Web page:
Monday, December 8, 2014


Swedish Teaballs... Russian Tea Cakes... Mexican Wedding Cakes.  What do these all have in common?  Everything!  I wonder if there is any other food item that is claimed by so many different countries.   Also, why are they called "cakes" when they are actually "cookies"?   

A few friends came over the other night to bake Christmas cookies, and we each brought a recipe to make.  One person had a recipe for "Swedish Teaballs" that we thought sounded (and the picture looked) just like Russian Tea Cookies.  The only difference was that they were made with cake flour rather than all-purpose flour, and they baked in a 275º oven for an hour,  rather than a  400º oven for 10 minutes.  We were curious to see how those two factors would impact the cookie.  The short answer is... not much.  They turned out somewhat lighter and crisper, but also dryer.  In the final analysis, the added expense of cake flour, and the long cook time, did not result in a better cookie.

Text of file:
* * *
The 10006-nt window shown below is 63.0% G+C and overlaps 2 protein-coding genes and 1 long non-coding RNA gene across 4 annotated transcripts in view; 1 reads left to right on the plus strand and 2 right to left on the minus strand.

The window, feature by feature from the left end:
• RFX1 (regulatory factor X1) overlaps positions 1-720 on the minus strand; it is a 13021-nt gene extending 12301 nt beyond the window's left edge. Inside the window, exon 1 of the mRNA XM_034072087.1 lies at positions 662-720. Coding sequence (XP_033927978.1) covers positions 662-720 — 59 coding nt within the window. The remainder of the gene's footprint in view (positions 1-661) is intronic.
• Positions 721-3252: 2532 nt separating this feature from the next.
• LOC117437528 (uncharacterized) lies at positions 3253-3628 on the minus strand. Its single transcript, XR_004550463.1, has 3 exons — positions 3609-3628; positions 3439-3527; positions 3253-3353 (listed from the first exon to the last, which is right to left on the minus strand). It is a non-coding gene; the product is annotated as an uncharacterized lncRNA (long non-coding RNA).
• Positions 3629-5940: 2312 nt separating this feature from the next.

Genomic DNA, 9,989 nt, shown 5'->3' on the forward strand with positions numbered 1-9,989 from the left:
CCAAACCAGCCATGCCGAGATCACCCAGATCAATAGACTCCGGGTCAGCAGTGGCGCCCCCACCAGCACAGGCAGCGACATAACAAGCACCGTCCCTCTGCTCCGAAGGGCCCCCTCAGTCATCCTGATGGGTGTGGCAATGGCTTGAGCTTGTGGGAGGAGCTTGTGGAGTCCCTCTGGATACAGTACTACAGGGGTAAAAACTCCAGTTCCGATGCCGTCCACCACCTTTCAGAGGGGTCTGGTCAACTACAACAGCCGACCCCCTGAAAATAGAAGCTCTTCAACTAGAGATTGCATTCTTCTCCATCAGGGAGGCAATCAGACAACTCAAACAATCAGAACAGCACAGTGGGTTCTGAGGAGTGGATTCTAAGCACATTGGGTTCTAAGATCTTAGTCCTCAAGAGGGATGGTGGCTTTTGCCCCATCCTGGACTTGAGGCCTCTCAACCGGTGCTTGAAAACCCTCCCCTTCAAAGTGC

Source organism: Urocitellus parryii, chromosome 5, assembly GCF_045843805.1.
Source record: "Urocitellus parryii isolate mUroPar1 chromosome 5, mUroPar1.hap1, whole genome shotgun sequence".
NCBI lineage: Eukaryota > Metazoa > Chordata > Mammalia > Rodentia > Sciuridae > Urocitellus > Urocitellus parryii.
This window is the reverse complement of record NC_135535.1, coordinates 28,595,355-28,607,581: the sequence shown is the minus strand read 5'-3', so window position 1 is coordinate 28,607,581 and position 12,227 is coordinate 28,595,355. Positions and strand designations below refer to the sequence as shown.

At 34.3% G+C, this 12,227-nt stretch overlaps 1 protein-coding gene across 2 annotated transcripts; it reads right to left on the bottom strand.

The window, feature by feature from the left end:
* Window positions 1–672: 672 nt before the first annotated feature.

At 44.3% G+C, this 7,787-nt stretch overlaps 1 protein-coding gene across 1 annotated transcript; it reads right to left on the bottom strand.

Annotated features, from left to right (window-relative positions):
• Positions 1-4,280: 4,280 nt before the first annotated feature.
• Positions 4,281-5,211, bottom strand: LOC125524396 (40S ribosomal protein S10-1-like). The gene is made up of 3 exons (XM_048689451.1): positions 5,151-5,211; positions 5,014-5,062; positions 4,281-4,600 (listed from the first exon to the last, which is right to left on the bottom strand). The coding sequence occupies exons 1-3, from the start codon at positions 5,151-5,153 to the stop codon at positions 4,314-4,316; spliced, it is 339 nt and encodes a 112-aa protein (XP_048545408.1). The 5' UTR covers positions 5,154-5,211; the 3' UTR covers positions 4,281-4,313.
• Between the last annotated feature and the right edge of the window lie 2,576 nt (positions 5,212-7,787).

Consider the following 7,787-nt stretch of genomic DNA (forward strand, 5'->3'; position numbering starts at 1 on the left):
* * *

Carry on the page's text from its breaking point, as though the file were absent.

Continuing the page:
Now is the time of the year to make these delicious cookies.  Here is the best recipe I have for Russian Tea Cakes (donated last year by friend, Diane).  I'm going to change the recipe, though, to call them "Russian Tea Cookies."  When you make them, you may decide to select your ethnicity and rename the cookie... perhaps "Italian Tea Cookies"?

*  1 cup butter at room temperature
*  1/2 cup sifted powdered sugar
*  1 teaspoon vanilla
*  2-1/4 cups all-purpose flour
*  1/4 teaspoon salt
*  1 cup finely chopped pecans
In a mixing bowl beat butter for about two minutes until creamy.  Beat in the sugar and salt for about three minutes, until creamy.  Beat in vanilla, then slowly beat in flour until blended.  Stir in chopped pecans.

Preheat oven to 400º.   Roll dough into 1" balls, dusting hands with flour if necessary.  Place about 1" apart on ungreased baking sheets.  Bake about 10 to 12 minutes, or until set and bottoms are lightly tanned.  After removing from the oven and allowing to slightly cool, roll the cookies in powdered sugar.  For a holiday look you can add colored sugar.  Very pretty!

Here is a photo of the cookies we made.  

Top:  Buried Cherry Chocolate Cookies.   Right:  Italian Almond Cookies - the 2014 winner of the Star Tribune Holiday Cookie Contest.  Bottom:  Cookie Cut-outs.  Left:  Swedish Teacakes.  Far Upper Left Corner:  Gingerbread Cut-outs.

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